Like Tim Sampson (The Rant, August 26th issue), I once was involved with a church that thought they were the only humans on Earth going to Heaven, and that anyone disagreeing with them would be toast for all eternity. I even went so far as to attend one of their colleges with the intention of becoming a minister. Luckily, along the way, I discovered that I was far too loving and gentle a person to preach fire, brimstone, hatred, and bigotry for the rest of my life. I decided to trade my vengeful and vindictive god in for a more loving, accepting, and tolerant one.
I have reached the conclusion that virtually all of the world's major problems are a result of the "My god's better than your god" silliness that pervades our world. The argument over whether a mosque should or should not be built close to the site of the former World Trade Center is a great example of the divisive spirit of all religions. Spirituality is not found in churches or mosques. It's found in people. It's not about how much we can hate, judge, and condemn. It's about how much we can love and forgive.
I just want to say thank you for Tim Sampson's Rant. The sad thing to me is that those who are intolerant, angry, and poorly educated will not read the piece. Maybe a series of large pictures would draw their attention — something colorful, with guns, nearly naked women, and cans of beer.
I would like to point out one error. Barack Obama was a long-time member and supporter of Trinity United Church of Christ in Chicago. The United Church of Christ is very different than the Church of Christ. The Church of Christ could be that congregation Sampson belonged to as a child, since the Church of Christ holds the belief that only they are going to be with Christ after this life is over. The United Church of Christ is an inclusive, universalist, open, and affirming denomination within the Christian faith. Locally,you know it as First Congo, Holy Trinity, and Second Congregational churches.
With a long history that goes back to the Mayflower and Plymouth Rock, the United Church of Christ is a large denomination that focuses on social justice. Jesus stood up for the underdog. That's why the flag-waving, patriotic churchpeople of Memphis would probably accuse him of being a socialist and nail him to the cross all over again.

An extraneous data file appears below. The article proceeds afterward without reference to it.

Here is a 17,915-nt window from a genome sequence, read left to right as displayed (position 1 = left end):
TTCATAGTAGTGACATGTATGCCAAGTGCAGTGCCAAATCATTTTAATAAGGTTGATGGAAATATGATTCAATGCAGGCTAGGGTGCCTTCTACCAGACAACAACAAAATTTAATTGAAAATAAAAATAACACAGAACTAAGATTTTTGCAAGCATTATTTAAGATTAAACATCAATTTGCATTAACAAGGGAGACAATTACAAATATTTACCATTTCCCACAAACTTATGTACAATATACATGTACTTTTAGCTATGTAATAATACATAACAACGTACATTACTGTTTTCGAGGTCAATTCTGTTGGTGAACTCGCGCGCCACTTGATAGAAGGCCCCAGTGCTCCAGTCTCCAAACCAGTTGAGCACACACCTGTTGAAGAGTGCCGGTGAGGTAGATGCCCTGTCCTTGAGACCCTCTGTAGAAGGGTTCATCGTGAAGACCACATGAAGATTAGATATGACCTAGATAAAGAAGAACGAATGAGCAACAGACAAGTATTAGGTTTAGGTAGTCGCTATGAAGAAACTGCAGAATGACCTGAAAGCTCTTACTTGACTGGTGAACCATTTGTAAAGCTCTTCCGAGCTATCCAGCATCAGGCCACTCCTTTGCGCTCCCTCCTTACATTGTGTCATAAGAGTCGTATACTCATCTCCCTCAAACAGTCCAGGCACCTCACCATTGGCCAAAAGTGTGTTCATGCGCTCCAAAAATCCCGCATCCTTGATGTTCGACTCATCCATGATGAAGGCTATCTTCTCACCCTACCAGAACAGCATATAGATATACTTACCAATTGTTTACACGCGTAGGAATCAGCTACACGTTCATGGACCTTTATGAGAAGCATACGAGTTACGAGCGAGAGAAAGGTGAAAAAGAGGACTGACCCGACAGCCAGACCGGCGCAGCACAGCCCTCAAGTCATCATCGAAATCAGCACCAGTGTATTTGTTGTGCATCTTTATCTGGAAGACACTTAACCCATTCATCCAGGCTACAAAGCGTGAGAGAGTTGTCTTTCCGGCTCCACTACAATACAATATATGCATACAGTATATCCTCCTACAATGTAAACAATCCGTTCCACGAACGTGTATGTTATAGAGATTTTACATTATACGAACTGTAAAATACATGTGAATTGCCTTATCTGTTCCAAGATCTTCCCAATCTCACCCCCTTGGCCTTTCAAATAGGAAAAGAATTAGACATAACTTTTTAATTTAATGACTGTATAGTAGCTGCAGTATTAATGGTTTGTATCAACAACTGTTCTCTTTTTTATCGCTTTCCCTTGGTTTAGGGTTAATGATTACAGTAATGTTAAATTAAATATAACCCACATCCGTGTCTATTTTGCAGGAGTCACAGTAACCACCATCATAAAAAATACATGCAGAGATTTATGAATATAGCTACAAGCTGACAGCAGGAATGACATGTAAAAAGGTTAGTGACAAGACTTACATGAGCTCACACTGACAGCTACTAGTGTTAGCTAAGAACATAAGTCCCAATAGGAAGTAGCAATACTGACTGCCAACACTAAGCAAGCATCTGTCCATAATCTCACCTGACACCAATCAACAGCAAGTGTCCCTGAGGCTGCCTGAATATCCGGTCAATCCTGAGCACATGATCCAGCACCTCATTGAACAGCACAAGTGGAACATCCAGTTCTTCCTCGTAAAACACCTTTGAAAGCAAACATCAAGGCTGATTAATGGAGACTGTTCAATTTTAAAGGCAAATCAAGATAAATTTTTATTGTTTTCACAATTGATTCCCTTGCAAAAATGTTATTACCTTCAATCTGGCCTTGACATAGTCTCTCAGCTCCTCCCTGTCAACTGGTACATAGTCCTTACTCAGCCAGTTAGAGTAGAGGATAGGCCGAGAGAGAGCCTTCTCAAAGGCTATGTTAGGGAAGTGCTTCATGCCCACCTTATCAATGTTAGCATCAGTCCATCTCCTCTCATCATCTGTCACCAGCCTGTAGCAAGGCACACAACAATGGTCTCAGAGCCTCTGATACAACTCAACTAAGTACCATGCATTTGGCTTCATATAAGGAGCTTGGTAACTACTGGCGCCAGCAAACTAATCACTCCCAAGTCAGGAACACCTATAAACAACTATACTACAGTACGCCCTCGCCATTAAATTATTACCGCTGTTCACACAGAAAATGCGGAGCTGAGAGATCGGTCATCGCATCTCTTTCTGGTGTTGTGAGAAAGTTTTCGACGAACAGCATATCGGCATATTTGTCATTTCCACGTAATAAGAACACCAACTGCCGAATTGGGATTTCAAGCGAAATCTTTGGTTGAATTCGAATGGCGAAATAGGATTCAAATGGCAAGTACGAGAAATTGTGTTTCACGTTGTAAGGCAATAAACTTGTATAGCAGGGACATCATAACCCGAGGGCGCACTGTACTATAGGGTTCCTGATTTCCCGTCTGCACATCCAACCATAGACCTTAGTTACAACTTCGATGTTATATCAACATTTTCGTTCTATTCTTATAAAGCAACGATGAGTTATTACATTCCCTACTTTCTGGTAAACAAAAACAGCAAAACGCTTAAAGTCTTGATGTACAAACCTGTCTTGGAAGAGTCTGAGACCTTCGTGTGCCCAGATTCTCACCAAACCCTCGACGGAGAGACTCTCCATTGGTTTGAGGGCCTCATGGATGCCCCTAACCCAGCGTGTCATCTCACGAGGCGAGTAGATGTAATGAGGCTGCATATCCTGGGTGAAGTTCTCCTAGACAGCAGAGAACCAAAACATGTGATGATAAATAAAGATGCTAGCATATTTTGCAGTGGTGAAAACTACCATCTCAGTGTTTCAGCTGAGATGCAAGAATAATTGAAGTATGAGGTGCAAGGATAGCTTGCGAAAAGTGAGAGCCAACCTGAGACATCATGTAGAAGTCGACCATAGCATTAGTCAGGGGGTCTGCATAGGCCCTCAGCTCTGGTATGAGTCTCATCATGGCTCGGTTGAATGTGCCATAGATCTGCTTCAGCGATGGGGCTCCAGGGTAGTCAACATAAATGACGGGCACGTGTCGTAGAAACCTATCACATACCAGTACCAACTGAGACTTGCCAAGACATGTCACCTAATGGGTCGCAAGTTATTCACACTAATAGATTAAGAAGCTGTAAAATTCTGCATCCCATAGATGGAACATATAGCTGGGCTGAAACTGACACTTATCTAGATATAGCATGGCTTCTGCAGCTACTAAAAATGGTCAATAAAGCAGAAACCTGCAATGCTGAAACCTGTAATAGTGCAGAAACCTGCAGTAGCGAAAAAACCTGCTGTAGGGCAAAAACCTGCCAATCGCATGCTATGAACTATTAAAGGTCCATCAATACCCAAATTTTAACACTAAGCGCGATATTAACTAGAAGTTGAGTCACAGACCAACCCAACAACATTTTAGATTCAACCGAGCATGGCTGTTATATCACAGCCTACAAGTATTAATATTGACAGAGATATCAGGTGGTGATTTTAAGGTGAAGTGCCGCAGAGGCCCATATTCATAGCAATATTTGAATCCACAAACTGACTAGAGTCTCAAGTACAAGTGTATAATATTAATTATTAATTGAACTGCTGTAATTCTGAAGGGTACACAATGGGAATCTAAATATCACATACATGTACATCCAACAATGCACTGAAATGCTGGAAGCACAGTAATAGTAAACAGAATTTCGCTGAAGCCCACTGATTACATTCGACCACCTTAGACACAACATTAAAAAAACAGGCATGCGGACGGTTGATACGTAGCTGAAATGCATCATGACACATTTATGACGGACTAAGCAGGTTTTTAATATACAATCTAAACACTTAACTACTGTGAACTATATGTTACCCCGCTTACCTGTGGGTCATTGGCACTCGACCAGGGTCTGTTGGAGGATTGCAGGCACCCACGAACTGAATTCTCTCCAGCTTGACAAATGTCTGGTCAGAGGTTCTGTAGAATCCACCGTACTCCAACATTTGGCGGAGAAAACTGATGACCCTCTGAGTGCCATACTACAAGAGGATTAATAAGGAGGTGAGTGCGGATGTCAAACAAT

Regarding "Lane Change?" (August 26th issue): On August 14th, I was riding down Island Place on Mud Island. It is a prime example of a bad street for cyclists — a very wide road with no dotted line down the middle separating lanes. There are no areas designated for cyclists. Cars sometimes park on the sides of the street, but often there are none. I ran into the back of a parked SUV. I broke two teeth, had a concussion, and would probably be dead (or have serious brain injuries) if I hadn't been wearing my helmet. My bicycle is now totaled.
I don't remember anything that happened 10 minutes before the wreck. That wreck could have been entirely my fault. Or, as usually happens on that street, a car could have come up on my left and approached me too close for comfort, causing me to panic and wheel further right.
I think this anecdote is useful for business owners in Cooper-Young. I understand the need for lots of parking, but as someone who was raised in Cooper-Young, I think we should consider safety, too. Four parking spots is a fairly small loss when compared to cyclists' safety.
Everyone is making a big deal of a resolution that will — supposedly — prevent discrimination against the LGBT community. (I say "supposedly" because in Tennessee, a no-contract state, employers do not actually need a reason to fire an employee.) The TEP does not want a generic resolution that bars discrimination for any non-merit factor. However, by naming specific sectors of society as being protected from discrimination, one implies that some groups will not be protected. Isn't it better to say, across the board, that if one does one's job well — or is capable of doing the job well — no other factor may be considered in hiring or firing?
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